Taking these features together, we begin to see each YouTube video as a bit like an island with a port, full of strangers, surrounded by open sea. Islands are of many different sizes. Commenters and Likers are drifters and vagrants: sailors who travel from port to port, briefly visiting and moving on, rather than settling down. At each port, The Video is the island’s shrine which centers all discussion. Some islands are friendlier than others (usually based on the tone of the shrine). When an island becomes hostile (or boring), a visitor can simply raise anchor and sail away, perhaps to visit another day. There are, from the sailor’s perspective, endless islands to see next.
The key question then is, how active is YouTube’s feedback space? How many viewers are also participants, leaving some sort of feedback? The video “Hit the road Jack!”, featuring Ray Charles performing live, is well-known, well-liked, and mainstream, making it a reasonable benchmark. “Hit the road Jack!” has been viewed over 30 million times, and Liked by users over 100,000 times . So in this case, 0.333% of YouTube viewers had accounts, were logged in, and voted on the video. In lieu of hard numbers, a reasonable low-ball estimate is that 0.3% of viewers participate by giving their feedback (this turns out to be a fairly consistent ratio of votes to views).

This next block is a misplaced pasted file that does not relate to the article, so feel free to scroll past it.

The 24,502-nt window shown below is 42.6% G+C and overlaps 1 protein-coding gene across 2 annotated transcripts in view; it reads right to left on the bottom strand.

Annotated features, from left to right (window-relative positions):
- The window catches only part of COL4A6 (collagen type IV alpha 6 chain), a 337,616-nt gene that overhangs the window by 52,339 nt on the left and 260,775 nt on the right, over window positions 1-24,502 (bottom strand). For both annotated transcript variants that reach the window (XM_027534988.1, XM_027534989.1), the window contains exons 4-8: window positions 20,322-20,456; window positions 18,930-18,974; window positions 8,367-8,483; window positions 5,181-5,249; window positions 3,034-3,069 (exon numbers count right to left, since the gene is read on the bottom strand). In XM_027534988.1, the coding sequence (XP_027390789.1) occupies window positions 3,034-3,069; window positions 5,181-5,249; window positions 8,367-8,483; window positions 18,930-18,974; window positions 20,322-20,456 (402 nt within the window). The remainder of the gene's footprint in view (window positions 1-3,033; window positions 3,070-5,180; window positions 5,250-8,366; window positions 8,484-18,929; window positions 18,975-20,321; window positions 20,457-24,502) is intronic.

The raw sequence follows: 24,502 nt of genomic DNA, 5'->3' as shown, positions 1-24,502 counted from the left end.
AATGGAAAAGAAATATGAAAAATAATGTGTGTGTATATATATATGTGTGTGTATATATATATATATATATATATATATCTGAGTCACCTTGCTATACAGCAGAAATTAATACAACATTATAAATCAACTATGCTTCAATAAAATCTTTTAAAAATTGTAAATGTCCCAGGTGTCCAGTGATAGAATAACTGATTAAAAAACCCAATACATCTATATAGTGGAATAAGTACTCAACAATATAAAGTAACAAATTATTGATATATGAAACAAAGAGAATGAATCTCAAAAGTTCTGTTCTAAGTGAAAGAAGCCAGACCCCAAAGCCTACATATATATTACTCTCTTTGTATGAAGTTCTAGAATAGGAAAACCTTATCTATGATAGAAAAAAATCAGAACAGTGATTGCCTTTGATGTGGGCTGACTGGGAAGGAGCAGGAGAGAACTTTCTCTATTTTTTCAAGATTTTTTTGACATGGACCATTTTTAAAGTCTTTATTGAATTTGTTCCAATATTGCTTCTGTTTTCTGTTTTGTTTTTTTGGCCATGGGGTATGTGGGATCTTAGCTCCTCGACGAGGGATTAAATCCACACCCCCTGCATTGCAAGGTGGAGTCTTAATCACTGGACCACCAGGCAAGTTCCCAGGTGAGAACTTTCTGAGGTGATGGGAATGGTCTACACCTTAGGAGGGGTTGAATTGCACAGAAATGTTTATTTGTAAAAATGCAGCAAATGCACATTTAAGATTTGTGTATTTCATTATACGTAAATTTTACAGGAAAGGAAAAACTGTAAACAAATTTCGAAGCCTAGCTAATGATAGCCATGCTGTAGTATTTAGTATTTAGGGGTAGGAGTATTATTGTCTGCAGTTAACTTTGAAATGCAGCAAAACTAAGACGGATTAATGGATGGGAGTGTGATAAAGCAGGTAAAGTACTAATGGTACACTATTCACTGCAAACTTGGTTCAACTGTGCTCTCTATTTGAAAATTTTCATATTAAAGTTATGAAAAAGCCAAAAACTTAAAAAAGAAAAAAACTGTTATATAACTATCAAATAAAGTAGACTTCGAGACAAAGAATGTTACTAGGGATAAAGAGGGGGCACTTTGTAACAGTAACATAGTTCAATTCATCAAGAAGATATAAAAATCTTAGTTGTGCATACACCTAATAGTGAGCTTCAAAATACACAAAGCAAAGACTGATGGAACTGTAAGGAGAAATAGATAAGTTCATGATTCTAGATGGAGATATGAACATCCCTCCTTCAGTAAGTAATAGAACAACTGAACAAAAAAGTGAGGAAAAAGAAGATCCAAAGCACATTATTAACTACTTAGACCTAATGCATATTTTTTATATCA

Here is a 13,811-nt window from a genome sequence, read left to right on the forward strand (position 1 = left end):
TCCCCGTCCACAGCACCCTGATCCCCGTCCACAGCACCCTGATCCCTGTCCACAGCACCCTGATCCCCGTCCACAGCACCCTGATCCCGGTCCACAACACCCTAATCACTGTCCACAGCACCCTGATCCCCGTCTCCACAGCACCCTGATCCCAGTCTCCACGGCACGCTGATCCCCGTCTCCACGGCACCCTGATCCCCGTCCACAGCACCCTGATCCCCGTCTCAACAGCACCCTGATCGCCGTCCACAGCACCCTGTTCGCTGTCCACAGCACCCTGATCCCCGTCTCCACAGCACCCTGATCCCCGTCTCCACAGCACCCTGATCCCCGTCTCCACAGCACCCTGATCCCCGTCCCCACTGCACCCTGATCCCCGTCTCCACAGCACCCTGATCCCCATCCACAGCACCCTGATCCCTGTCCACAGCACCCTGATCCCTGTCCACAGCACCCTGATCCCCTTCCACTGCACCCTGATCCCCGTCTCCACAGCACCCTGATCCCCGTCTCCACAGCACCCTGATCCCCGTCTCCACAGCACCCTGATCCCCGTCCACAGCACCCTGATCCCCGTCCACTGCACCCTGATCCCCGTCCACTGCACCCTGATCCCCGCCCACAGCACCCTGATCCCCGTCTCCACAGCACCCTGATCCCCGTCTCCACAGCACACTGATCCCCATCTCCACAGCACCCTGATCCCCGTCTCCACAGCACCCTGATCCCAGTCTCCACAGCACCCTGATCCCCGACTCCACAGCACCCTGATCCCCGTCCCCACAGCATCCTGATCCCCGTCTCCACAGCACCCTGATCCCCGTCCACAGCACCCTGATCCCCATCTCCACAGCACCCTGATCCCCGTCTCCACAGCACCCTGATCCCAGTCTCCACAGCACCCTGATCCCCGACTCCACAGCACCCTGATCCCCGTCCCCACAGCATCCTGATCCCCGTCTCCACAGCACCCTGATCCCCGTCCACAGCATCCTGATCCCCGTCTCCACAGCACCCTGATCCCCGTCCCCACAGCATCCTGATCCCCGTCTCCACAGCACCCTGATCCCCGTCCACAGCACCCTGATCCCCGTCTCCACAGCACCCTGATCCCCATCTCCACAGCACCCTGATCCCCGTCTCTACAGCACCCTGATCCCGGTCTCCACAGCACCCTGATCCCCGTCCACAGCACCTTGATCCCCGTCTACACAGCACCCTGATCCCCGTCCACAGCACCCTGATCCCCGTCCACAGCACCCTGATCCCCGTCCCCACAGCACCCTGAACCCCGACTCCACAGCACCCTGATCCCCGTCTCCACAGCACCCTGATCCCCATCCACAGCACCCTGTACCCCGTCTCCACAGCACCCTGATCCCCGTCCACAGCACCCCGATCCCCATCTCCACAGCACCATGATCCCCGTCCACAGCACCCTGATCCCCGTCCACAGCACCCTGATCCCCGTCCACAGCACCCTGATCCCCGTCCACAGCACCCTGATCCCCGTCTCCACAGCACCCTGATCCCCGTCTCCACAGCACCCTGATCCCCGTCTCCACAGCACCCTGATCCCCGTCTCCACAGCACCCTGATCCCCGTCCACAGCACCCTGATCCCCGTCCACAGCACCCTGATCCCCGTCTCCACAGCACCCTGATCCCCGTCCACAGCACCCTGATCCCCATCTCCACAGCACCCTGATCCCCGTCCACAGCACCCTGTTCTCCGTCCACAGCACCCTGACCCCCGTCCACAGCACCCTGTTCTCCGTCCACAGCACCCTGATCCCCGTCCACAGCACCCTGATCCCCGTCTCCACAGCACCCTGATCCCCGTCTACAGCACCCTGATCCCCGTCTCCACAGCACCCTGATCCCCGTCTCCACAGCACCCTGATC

Well, 0.3% of 1,000 trillion views is 3 billion votes per year. “Hit the Road, Jack!” also has over 20,000 comments. Visitors may post multiple comments (but not multiple votes), so let’s assume 10,000 actual participants. That is one tenth of the voter population, or about 0.04% of the viewer population. This much smaller number still implies 300 million comments per year on YouTube. To put this in perspective, Amazon claims 10 million product reviews, total [source].